J.A. Topfke: The crucial error was 15…Qa5?!. Tartakower steps out of the pin and into the fire by removing one of the defenders of the critical square c6. An immediate attack on the weak point follows with 16.Ne5.
16…cxb5 17.Bxb5 Rd8 (or 17…Rc8) 18.Be8! Rxe8 19.Qxb7 Nd7 20.Qxd7 Qxa3 21.Qxf7+.
Rubinstein increases the pressure with 17.Rc5, but he could have taken the pawn immediately: 17.bxc6 Ba6 (17…Bxc6?! 18.Rc5 and White will form a battery on the c-file) 18.c7!? Nxc7 19.Bd6 Bxd4 20.Qxd3 Nba6 21.Nc6 Qb6 22.Ne7+ Kh8 23.Rc6.
17…Qc7 18.Qc2 g6 19.bxc6:
A)19…Bxc6? 20.e4 Nd7 21.Nxc6 Nbxc6 22.d5 exd5 23.exd5;
B)19…Nxc6?! 20.Nxc6 Bxc6 21.Rc1;
C)19…Ba6 20.e4 Nf4 21.Bc4 Bxc4 22.Rxc4
Relatively best, according to the computer evaluation, was to let White take the pawn: 18…Rc7 19.bxc6 Ba6 20.Be4 Nf6 21.Bf3.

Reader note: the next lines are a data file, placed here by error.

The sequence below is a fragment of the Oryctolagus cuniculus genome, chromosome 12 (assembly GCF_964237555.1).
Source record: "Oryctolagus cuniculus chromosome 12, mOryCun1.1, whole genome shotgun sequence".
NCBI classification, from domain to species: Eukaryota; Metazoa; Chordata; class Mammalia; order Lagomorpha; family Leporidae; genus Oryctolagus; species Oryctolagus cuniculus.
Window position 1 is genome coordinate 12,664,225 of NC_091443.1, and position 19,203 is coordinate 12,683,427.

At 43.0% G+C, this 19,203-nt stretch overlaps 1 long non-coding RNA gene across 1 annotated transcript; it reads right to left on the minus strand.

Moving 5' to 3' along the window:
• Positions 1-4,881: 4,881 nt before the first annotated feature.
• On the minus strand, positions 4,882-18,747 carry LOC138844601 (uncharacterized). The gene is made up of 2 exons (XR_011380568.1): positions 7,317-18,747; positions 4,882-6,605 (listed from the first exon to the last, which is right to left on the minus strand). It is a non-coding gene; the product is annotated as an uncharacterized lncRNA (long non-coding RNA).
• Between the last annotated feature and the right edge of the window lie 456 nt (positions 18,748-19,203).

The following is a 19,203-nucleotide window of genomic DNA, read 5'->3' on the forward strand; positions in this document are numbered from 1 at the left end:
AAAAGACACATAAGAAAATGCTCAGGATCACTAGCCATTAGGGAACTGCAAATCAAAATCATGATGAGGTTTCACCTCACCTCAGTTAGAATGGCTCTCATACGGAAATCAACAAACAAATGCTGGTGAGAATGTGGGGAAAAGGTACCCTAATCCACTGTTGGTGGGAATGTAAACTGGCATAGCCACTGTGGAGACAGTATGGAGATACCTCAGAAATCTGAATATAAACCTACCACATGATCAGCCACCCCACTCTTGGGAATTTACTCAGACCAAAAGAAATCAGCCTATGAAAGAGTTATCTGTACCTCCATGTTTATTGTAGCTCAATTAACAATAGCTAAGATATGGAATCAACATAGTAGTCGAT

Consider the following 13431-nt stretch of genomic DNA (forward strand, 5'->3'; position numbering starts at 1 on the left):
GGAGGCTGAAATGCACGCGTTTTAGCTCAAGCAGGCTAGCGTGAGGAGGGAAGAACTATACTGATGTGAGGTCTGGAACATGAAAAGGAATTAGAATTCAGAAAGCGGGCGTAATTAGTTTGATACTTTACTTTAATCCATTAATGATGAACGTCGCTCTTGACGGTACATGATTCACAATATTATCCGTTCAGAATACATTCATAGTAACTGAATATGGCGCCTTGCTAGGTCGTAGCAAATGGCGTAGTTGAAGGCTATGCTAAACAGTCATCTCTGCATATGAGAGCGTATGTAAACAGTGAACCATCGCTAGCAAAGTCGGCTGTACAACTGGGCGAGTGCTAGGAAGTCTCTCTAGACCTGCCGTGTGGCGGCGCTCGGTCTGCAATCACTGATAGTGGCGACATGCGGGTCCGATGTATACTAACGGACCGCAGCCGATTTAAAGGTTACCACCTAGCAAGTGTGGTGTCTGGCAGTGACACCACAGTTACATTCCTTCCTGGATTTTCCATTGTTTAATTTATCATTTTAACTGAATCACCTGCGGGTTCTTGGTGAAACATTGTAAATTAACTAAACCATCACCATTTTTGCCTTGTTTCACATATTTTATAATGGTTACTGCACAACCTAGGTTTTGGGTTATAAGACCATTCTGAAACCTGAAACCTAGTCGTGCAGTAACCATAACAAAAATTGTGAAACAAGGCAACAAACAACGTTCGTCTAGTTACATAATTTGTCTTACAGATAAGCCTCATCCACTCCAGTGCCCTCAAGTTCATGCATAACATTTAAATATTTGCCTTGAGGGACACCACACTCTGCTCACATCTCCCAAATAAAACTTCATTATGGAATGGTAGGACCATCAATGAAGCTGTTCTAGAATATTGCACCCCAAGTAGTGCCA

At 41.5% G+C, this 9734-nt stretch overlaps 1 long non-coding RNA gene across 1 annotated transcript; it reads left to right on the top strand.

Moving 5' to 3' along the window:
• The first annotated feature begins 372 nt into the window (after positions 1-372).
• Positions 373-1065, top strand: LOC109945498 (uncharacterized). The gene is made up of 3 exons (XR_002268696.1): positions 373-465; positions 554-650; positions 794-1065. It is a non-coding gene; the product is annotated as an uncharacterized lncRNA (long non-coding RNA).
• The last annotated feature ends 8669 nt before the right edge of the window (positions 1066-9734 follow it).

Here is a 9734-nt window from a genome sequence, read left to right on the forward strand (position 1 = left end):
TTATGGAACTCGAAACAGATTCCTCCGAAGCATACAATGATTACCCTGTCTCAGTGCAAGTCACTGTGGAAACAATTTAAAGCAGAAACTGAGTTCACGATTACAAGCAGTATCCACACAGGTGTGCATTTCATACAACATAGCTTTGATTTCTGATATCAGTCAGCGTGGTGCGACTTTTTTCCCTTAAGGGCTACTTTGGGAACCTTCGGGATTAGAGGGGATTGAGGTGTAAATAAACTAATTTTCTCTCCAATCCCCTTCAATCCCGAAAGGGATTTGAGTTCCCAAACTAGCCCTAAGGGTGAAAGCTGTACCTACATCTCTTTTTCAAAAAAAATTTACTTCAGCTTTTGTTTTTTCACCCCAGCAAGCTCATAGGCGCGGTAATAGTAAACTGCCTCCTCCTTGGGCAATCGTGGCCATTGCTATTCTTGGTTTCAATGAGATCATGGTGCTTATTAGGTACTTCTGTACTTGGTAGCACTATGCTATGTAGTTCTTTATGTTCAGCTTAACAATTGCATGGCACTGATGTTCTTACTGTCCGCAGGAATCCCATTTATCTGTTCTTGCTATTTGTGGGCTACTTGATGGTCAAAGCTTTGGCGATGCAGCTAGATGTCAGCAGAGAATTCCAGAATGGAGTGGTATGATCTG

20.Qxb5? Ba6 21.Qb1 Bxd3 22.Qxd3; 20.Bxb5!? Ba6 21.Bxa6 Nxa6 22.Qb7 Ndc7 23.Nc6 Qd7 24.Ne7+ Kh8 25.Bd6! Qd8 (25…Qxd6? 26.Qxa8+! and mate in three) 26.h4 Ne8 27.Bg3 h6 28.Rc6 Nb4 29.Qxb4.
An alternate, though more complicated, win was shown by the computer: 22.Qc5+ Ne7 23.Qxb4 Na6 24.Qb2 Rb8 25.Qe2 (25.Bxe7+ Qxe7 26.Qxb8+! Nxb8 27.Rxc8+ Qe8 28.Rxb8! Qxb8 29.Nd7+) 25…Qe8 26.Qh5.
Perhaps Rubinstein was in time trouble because Tartakower continues to play a piece down, though I suppose there are some back rank mate possibilities as well as queening threats.
29…Qb7 30.Nc6 Qd7 31.Qxd5!? Qxd5 32.Ne7+.
After 33.Nxf7! it is all over because 33…Rxf7? is answered by 34.Rc8+ Qf8 35.Rxf8+ Kxf8 36.Qd8#.